Running Into Darkness
Sunday December 12, 2010
Boomer Moose Hill run
Should I stumble, should I fall
Old man age behind
Not feeling up to going out for my birthday last night, Nancy and I spent a quiet evening at home watching Dustin Hoffman and Emma Thompson in “Last Chance Harvey.” Probably not the best film fare for one prone to critical self-examination and observing a late-fifties birthday. (One of my favorite quotes is from (I think) George Plimpton: “One going on a journey of self-examination should go well-armed.”)
I woke up this morning feeling generally crummy. Knowing one of my problems was a major lack of exercise this week, I did what I often do when feeling down: I headed for Moose Hill. Weather radar showed a gap in the big, cold rain storm blanketing New England so I donned hat and gloves, put the cell phone in a bag, and headed out the door.
By linking the Hobbs Hill Loop, the Kettle Trail and the Summit Trail I was able to run for over an hour almost entirely on trails. Feeling out of shape, my plan was to run slowly and steadily, gently bathing my cells in cleansing oxygen and endorphins. Planning to run slowly and long (for me) has the advantage of allowing for a gradual warm-up. Not only does this loosen the joints, but it allows time for thinking and, perhaps, working on a little haiku, counting syllables with wool-clad digits. There was a moment as I began the steep ascent up to the summit of Moose Hill that I thought about channeling my inner Rocky, but the Acela from Philly was late and The Rock was nowhere to be found, so I walked. At times when I'm feeling weak, I think about this video (Caution, strong language!) and push harder, but not today.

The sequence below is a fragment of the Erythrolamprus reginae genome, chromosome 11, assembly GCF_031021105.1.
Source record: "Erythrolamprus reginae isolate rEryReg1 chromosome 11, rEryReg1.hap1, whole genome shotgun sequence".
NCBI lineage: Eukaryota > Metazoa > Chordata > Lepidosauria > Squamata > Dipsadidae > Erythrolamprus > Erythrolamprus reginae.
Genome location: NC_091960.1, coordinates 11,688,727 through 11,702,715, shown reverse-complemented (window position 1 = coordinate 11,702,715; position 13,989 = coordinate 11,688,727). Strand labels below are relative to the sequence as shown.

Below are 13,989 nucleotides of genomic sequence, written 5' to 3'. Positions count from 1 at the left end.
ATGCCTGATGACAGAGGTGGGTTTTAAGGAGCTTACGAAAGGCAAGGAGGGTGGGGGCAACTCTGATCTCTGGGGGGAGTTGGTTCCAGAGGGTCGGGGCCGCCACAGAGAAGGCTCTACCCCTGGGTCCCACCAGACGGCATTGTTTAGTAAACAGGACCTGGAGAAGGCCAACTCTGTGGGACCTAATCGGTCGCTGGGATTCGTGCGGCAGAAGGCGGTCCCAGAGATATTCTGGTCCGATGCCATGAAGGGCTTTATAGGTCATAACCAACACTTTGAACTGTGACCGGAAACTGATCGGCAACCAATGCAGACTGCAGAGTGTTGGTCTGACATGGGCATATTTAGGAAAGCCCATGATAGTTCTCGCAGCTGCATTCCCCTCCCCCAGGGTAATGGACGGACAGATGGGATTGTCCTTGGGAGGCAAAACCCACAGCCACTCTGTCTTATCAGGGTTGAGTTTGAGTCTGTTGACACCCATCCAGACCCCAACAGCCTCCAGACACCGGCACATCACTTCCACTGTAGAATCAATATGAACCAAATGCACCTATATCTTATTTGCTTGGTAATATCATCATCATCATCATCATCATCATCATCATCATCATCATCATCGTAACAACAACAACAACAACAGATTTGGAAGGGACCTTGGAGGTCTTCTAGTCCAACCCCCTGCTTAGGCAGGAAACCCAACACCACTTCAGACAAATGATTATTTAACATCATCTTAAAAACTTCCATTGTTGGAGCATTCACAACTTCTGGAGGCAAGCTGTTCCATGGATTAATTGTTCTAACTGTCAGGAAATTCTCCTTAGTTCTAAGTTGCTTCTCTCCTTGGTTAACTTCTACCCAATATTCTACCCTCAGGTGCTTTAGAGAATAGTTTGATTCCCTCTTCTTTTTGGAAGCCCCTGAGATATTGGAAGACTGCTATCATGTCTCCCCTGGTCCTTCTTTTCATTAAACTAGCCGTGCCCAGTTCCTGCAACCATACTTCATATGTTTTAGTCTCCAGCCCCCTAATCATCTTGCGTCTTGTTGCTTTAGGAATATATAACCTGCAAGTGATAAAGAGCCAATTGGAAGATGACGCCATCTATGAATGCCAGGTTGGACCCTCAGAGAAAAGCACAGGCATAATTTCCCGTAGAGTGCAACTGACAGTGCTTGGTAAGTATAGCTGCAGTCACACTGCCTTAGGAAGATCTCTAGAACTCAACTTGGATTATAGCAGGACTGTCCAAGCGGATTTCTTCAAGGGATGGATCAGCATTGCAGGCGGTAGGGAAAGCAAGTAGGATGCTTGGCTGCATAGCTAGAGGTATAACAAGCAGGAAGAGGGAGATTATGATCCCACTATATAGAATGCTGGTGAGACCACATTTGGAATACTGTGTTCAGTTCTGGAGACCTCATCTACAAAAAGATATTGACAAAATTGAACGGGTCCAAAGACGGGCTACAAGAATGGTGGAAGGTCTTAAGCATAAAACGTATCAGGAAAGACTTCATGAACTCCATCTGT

The longer I ran, the better I felt. The light, fresh air and cold raindrops helped lift the fog in my head. I think part of my problem is this damn disappearing December daylight. I always find myself in a funk at this time of the year and figure I suffer from SAD - seasonal affective disorder. But there's nothing better than a little exercise to lift the spirits. By the time I got home, the rain was falling harder, but a good run was behind me, and I knew soon the season would be turning and we would start climbing back to the light.